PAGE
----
Florida Gov. Ron DeSantis hinted at the possibility of forwarding legislation that would lower the standards for individuals to successfully sue news outlets for defamation.
During a Tuesday roundtable discussion in Hialeah Gardens, DeSantis was joined by defamation victim Nicholas Sandmann, a former Covington Catholic student, several libel case attorneys, and journalist Michael C. Moynihan.
The Republican governor stressed while speaking to the six panelists that any potential legislation in the future would not be for his own benefit, but for the dozens of private citizens who are victims of inaccurate reporting.
“They come after me — and they do do a lot of slander — but I fight back. I have a platform to fight back. ... I got thick skin,” DeSantis said. “But you have some of these other folks who are just run-of-the-mill citizens. Their only possible way of recourse would be to be able to bring an action” in court.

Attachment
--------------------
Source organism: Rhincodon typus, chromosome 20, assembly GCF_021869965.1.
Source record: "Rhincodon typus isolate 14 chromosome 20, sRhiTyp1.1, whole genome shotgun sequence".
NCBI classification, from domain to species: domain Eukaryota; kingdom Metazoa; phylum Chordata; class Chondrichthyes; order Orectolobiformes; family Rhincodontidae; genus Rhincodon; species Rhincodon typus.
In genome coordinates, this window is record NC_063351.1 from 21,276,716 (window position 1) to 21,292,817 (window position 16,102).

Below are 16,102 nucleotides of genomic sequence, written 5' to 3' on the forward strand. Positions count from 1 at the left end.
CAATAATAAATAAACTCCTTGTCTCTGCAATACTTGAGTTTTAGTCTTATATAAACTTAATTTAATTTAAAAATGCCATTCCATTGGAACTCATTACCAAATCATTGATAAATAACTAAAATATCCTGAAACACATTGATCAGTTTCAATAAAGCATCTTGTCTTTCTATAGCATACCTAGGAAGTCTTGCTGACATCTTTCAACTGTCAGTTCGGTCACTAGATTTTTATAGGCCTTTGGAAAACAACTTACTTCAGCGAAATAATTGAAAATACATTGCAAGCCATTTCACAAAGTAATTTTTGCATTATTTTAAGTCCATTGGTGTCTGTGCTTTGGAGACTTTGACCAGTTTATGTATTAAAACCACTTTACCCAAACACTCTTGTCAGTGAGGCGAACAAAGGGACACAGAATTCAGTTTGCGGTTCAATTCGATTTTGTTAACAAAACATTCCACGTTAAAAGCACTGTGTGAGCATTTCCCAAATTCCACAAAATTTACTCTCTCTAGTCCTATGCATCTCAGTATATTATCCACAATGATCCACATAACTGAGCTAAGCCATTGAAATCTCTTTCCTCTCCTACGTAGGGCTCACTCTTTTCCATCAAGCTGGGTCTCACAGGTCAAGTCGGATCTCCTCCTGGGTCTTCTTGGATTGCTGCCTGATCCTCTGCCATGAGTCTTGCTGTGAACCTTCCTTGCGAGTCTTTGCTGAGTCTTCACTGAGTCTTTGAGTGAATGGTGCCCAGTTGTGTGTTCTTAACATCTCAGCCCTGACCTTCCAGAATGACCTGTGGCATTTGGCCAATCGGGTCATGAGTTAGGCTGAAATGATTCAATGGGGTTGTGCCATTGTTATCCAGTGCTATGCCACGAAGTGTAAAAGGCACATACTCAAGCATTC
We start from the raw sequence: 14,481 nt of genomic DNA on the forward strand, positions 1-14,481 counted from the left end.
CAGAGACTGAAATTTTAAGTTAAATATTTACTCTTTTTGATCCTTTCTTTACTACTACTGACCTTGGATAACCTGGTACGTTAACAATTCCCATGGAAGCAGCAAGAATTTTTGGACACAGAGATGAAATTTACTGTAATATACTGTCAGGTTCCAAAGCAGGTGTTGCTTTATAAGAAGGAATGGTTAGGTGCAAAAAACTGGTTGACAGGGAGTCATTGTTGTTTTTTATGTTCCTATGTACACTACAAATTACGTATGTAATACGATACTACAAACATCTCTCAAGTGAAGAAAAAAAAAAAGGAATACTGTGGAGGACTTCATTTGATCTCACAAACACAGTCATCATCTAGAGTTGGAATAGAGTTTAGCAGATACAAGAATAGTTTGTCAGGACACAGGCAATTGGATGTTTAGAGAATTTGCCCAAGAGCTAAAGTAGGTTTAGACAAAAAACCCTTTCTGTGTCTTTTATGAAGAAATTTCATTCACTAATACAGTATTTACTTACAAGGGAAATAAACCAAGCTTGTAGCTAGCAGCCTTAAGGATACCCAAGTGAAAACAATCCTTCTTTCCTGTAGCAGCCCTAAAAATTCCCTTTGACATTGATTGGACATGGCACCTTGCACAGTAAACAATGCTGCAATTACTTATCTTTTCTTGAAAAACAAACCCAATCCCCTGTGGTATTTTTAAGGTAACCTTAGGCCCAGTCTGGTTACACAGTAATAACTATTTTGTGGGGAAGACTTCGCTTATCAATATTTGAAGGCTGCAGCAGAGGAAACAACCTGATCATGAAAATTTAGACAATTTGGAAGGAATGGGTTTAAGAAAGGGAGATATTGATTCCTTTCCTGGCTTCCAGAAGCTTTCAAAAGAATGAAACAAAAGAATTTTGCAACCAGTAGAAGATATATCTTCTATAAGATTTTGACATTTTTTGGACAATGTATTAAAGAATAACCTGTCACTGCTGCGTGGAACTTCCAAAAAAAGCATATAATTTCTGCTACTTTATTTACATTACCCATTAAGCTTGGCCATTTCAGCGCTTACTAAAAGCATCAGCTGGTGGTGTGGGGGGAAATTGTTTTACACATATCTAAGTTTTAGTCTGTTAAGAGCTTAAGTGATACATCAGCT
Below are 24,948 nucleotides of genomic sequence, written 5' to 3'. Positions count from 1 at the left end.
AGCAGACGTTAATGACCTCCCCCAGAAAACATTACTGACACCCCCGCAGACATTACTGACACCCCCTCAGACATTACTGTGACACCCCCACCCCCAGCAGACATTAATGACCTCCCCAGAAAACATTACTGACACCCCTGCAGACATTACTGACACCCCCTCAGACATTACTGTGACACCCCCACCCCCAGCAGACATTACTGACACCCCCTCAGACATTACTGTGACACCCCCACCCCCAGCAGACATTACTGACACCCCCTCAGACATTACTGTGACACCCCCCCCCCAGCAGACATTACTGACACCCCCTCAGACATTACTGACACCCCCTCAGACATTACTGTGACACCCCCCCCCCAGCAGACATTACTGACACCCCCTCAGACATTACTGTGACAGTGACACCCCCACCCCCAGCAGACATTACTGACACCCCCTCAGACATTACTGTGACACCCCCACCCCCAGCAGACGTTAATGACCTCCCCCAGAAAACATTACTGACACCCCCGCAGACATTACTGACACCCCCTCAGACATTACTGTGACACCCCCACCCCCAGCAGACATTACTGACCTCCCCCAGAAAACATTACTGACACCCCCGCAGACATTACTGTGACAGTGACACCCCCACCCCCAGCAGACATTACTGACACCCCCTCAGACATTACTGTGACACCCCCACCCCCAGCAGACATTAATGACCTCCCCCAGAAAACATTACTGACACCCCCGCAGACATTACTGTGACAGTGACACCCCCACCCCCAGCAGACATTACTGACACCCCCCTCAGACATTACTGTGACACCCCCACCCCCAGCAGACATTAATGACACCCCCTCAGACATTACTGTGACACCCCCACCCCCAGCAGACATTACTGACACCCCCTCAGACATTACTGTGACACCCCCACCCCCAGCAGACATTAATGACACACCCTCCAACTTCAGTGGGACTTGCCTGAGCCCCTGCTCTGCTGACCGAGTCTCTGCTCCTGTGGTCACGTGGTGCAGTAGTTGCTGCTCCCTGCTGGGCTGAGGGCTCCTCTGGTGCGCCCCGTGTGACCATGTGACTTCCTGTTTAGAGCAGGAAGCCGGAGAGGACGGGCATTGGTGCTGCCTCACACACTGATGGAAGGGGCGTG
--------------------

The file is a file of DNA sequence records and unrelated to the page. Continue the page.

DeSantis then asked attorney Libby Locke if it has been adjudicated whether citing anonymous sources for an accusation is “an inference of actual malice,” a reference to standards established in the Supreme Court’s New York Times Co. v. Sullivan ruling.
The dialogue with Locke, culminating in DeSantis asking if the Supreme Court might reconsider the precedent altogether, paralleled a bill drafted by the governor’s office before last year’s legislative session.
DeSantis’ never-filed draft legislation had included one provision that explicitly required statewide courts to presume statements made from anonymous sources are false in a defamation claim.
After roughly one hour of discussion by the panel, DeSantis implored viewers to “stay tuned” for further news on discussions or actions taken by the government of Florida.
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